In standard information theory, the discipline launched by Claude Shannon's famous paper, A Mathematical Theory of Communication, the 'information content' of a sequence of characters (string) is the number of bits it takes to represent that string as a binary sequence.

Suppose our string consists of the first 10,000,000 digits of pi. As each decimal digit is worth log2 10 bits (about 3.5) we can roughly calculate it will take a binary string about 35 million bits in length to represent it, so we would say the information content is 35 million bits.

But supposing we store the information in an ASCII representation instead: our string would now be 80,000,000 bits in length - as each decimal digit is taking one byte (the size of an ASCII character - 8 bits in length) to store.

We would like to say that, in some sense, the ASCII representation, at 80,000,000 bits, and the more efficient binary representation, at 35,000,000 bits, store the same amount of information.

In terms of Shannon's paper, the difference is accounted for in that the ASCII encoding used allows a larger set of possible messages than the 'decimal digit' encoding - in ASCII, we can write novels and treatises, for example, whereas in decimal digits we can only write numbers (unless we invoke some extra decoding...) In other words, the amount of information is log2 of (i.e. the number of bits to represent) the total number of same-length messages in our chosen encoding.

Now suppose we take our 80,000,000 bit ASCII string and apply gzip (or a cleverer compression program) to it. We will end up with a shorter string (guaranteed, because of the redundancy of using only 10 of the available 256 ascii characters.)

Given that we can always decompress this shorter string and get the ASCII representation we started with, is there not some sense in which these two strings represent the same amount of information?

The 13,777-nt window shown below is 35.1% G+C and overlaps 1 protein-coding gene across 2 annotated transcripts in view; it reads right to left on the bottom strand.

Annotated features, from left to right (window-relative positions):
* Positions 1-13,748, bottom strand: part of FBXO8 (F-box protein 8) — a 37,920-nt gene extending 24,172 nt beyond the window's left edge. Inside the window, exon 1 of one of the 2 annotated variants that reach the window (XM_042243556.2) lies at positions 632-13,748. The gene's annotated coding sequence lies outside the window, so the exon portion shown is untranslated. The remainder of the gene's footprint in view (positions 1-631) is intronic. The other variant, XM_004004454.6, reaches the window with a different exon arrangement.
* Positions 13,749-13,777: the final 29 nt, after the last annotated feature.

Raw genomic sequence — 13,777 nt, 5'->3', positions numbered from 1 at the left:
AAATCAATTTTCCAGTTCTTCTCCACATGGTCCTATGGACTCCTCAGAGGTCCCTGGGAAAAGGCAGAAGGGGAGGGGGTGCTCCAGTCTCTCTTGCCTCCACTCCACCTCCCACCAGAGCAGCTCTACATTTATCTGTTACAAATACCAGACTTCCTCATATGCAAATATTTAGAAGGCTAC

In algorithmic information theory, a different approach is taken: the amount of information in a given string is defined as the length of the shortest program which will produce that string as output. One way to think about this is to regard the AIT information content as the lower limit to the compressibility of the string.

This quantity is known variously as kolmogorov complexity, algorithmic complexity and program-length complexity.

In the case of pi, this happens to be pretty small, because there are short programs which will go on producing digits of pi forever. We only need to add a counter that stops the output after our program prints the first 10,000,000 digits and we will have obtained a huge amount of 'compression'. A little thought shows we can get the next 10,000,000 digits out of our program at the very small cost of increasing the value of the counter (for which the length of the program would increase at no greater than log2 of the counter).

Small further alterations of the program will allow the output to be created as either an ASCII or binary representation.

So AIT tries to quantify the intuition that there is some sense in regarding each of these representations as containing the same amount of information - there must be some sense in saying a binary or an ASCII or a compressed representation of pi represent the same thing.

In AIT, the concept of program-length complexity is also used to provide a definition of randomness. A string is said to be random when its own length is equal or less than its program-length complexity - i.e. the string is as short or shorter than the shortest program that would produce it as output. This differs from the usual definition of randomness, which is a statistical one, specifying that all substrings (of up to a certain length) must appear tolerably equally often in the string.

In fact pi satisfies the statistical definition of randomness, but, as shown above, not the AIT one.

One interesting feature of this definition of randomness is that it is in general undecidable whether a string is random - because the shortest program that produces a given string as output is uncomputable, except for a finite number of strings (with N bits of axioms, you can determine program-length complexity where it is below or equal to N.)

This fact tends to go against there being many practical applications of AIT.

The terms algorithmic information theory and program-length complexity were coined by Gregory Chaitin to describe features of his own work on the foundations of mathematics.